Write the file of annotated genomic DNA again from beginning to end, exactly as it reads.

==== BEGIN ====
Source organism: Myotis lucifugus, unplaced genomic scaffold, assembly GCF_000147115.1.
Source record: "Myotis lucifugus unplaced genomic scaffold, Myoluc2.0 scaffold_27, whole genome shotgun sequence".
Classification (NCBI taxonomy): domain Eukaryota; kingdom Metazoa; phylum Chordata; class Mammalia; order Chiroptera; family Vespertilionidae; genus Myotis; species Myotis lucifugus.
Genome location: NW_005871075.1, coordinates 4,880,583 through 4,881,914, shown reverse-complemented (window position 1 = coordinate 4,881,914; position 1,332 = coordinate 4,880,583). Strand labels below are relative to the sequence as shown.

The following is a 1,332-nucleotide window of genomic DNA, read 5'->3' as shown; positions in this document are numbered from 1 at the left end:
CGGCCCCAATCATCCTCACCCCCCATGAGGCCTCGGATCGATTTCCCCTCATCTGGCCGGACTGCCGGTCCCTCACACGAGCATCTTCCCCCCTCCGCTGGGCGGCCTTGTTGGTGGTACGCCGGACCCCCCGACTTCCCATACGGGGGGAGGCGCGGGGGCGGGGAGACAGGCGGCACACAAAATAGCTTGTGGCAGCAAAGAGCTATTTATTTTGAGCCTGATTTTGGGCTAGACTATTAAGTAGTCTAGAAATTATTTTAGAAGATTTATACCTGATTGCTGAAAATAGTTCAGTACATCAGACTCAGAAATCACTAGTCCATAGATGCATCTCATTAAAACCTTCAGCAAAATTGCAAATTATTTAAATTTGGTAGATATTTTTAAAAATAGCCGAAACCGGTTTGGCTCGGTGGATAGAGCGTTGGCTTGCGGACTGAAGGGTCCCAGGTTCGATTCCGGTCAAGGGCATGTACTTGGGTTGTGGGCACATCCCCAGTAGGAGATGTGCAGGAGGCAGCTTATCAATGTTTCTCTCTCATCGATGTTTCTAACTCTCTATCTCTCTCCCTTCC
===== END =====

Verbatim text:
Source organism: Myotis lucifugus, unplaced genomic scaffold, assembly GCF_000147115.1.
Source record: "Myotis lucifugus unplaced genomic scaffold, Myoluc2.0 scaffold_27, whole genome shotgun sequence".
Classification (NCBI taxonomy): domain Eukaryota; kingdom Metazoa; phylum Chordata; class Mammalia; order Chiroptera; family Vespertilionidae; genus Myotis; species Myotis lucifugus.
Genome location: NW_005871075.1, coordinates 4,880,583 through 4,881,914, shown reverse-complemented (window position 1 = coordinate 4,881,914; position 1,332 = coordinate 4,880,583). Strand labels below are relative to the sequence as shown.

The following is a 1,332-nucleotide window of genomic DNA, read 5'->3' as shown; positions in this document are numbered from 1 at the left end:
CGGCCCCAATCATCCTCACCCCCCATGAGGCCTCGGATCGATTTCCCCTCATCTGGCCGGACTGCCGGTCCCTCACACGAGCATCTTCCCCCCTCCGCTGGGCGGCCTTGTTGGTGGTACGCCGGACCCCCCGACTTCCCATACGGGGGGAGGCGCGGGGGCGGGGAGACAGGCGGCACACAAAATAGCTTGTGGCAGCAAAGAGCTATTTATTTTGAGCCTGATTTTGGGCTAGACTATTAAGTAGTCTAGAAATTATTTTAGAAGATTTATACCTGATTGCTGAAAATAGTTCAGTACATCAGACTCAGAAATCACTAGTCCATAGATGCATCTCATTAAAACCTTCAGCAAAATTGCAAATTATTTAAATTTGGTAGATATTTTTAAAAATAGCCGAAACCGGTTTGGCTCGGTGGATAGAGCGTTGGCTTGCGGACTGAAGGGTCCCAGGTTCGATTCCGGTCAAGGGCATGTACTTGGGTTGTGGGCACATCCCCAGTAGGAGATGTGCAGGAGGCAGCTTATCAATGTTTCTCTCTCATCGATGTTTCTAACTCTCTATCTCTCTCCCTTCC